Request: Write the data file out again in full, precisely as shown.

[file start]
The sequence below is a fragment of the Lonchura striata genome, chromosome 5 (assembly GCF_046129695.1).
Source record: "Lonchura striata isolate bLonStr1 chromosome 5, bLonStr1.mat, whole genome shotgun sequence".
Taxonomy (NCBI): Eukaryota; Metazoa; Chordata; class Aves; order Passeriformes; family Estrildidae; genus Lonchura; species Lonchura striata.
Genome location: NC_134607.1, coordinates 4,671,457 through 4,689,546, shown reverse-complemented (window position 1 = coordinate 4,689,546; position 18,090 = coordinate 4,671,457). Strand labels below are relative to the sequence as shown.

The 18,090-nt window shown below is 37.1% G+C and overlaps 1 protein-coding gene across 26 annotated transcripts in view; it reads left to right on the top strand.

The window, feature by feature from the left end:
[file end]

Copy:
The sequence below is a fragment of the Lonchura striata genome, chromosome 5 (assembly GCF_046129695.1).
Source record: "Lonchura striata isolate bLonStr1 chromosome 5, bLonStr1.mat, whole genome shotgun sequence".
Taxonomy (NCBI): Eukaryota; Metazoa; Chordata; class Aves; order Passeriformes; family Estrildidae; genus Lonchura; species Lonchura striata.
Genome location: NC_134607.1, coordinates 4,671,457 through 4,689,546, shown reverse-complemented (window position 1 = coordinate 4,689,546; position 18,090 = coordinate 4,671,457). Strand labels below are relative to the sequence as shown.

The 18,090-nt window shown below is 37.1% G+C and overlaps 1 protein-coding gene across 26 annotated transcripts in view; it reads left to right on the top strand.

The window, feature by feature from the left end: